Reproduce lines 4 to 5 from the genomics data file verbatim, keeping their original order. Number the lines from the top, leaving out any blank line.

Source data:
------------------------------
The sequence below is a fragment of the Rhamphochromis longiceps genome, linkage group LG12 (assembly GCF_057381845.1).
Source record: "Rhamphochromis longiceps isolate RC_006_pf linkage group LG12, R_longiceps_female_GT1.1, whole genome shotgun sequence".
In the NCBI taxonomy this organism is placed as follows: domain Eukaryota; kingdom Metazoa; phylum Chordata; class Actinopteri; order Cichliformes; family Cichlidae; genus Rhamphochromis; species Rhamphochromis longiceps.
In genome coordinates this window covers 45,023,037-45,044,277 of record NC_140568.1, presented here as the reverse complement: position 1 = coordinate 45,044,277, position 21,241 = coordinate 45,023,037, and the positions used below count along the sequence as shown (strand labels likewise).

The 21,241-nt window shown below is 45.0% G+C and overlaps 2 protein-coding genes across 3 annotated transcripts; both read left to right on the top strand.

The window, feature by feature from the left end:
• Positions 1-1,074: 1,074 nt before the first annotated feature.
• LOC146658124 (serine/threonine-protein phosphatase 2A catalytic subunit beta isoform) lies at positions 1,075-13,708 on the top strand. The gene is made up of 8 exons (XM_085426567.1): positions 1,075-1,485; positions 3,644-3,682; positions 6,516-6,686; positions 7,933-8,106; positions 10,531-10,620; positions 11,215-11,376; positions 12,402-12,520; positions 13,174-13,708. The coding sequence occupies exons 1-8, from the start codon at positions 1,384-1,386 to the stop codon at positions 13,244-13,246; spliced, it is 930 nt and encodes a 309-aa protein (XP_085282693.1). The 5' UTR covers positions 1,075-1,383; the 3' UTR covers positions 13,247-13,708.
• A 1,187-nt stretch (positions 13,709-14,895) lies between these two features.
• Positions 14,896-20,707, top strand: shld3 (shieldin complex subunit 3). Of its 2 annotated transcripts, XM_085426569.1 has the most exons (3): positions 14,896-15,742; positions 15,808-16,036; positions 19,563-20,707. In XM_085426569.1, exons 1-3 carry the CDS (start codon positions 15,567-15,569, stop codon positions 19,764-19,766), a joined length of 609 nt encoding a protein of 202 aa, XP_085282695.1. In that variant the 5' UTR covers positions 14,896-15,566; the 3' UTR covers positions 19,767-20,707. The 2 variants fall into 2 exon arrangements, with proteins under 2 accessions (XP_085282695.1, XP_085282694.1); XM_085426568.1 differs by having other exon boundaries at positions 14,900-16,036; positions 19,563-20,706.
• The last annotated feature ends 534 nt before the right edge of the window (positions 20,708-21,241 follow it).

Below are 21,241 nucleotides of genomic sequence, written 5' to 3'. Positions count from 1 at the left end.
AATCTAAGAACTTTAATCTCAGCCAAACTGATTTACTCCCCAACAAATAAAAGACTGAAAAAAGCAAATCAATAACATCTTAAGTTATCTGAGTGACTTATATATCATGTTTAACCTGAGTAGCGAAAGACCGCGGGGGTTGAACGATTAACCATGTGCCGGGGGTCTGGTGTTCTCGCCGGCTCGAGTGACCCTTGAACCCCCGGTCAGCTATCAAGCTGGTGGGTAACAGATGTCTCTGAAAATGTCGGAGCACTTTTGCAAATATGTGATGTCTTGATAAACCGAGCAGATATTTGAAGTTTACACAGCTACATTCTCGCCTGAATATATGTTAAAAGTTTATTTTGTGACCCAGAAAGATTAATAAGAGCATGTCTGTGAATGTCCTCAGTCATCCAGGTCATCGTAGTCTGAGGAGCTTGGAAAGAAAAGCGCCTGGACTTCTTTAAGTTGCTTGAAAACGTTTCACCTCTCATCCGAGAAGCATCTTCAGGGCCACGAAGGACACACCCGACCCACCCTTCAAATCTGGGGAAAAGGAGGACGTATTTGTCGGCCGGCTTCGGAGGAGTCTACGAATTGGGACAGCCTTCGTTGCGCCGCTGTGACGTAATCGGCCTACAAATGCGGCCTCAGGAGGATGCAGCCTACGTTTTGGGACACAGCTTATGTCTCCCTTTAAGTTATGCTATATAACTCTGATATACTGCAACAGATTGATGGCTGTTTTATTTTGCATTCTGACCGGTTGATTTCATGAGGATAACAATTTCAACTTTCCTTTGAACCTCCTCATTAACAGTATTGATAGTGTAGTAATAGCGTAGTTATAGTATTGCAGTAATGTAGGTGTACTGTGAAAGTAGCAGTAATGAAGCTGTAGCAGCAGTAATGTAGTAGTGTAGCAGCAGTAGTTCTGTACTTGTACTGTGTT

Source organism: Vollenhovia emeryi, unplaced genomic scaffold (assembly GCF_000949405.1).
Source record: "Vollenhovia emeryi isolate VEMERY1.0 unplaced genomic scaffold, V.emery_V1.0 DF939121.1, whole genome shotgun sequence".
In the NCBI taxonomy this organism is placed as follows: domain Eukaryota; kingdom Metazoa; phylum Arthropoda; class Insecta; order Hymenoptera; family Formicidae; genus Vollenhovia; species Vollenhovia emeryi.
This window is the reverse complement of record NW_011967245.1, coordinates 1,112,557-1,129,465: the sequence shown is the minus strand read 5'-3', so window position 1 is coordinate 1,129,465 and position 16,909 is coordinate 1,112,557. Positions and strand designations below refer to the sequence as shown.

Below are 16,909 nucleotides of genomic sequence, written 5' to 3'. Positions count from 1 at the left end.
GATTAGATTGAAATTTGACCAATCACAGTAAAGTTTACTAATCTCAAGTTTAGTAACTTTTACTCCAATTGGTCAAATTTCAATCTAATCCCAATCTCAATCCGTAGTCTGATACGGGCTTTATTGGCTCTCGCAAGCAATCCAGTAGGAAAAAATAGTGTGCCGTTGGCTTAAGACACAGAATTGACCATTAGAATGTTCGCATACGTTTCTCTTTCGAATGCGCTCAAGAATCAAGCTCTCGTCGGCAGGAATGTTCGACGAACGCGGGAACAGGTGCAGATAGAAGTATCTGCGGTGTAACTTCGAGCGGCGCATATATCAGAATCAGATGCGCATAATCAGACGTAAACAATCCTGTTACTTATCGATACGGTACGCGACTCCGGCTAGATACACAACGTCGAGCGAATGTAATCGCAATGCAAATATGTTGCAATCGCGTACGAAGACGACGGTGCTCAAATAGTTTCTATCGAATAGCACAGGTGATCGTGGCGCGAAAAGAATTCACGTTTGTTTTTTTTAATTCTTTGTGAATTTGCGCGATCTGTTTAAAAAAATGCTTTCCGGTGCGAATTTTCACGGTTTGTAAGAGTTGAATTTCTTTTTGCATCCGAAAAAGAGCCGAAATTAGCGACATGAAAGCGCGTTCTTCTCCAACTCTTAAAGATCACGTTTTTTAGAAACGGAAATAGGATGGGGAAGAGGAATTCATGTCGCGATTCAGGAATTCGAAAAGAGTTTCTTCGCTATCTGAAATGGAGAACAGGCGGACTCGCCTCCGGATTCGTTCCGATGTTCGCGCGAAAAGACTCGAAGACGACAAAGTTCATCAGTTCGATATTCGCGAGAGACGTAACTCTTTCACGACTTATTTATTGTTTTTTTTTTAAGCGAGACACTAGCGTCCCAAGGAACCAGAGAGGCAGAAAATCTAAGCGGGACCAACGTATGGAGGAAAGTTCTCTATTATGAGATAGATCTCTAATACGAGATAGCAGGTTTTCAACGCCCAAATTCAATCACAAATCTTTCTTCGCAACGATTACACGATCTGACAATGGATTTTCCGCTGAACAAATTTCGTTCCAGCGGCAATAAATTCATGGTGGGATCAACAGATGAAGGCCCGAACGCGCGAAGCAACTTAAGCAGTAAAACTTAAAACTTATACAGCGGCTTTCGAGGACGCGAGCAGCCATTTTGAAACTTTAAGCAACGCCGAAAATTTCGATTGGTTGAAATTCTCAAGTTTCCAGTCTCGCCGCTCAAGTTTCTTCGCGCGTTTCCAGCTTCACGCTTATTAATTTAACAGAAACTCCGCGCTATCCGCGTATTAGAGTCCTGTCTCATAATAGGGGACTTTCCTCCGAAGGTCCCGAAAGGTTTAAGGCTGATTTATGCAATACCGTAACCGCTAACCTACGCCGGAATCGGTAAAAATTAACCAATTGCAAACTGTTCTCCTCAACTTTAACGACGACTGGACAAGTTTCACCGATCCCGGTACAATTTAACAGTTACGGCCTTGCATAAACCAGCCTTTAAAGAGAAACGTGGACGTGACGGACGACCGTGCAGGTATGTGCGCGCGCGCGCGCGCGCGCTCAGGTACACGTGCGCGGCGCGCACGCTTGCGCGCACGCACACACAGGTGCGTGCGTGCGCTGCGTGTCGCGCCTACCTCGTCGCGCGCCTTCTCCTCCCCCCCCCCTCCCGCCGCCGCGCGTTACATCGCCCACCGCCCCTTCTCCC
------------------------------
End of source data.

In genome coordinates this window covers 45,023,037-45,044,277 of record NC_140568.1, presented here as the reverse complement: position 1 = coordinate 45,044,277, position 21,241 = coordinate 45,023,037, and the positions used below count along the sequence as shown (strand labels likewise).

The 21,241-nt window shown below is 45.0% G+C and overlaps 2 protein-coding genes across 3 annotated transcripts; both read left to right on the top strand.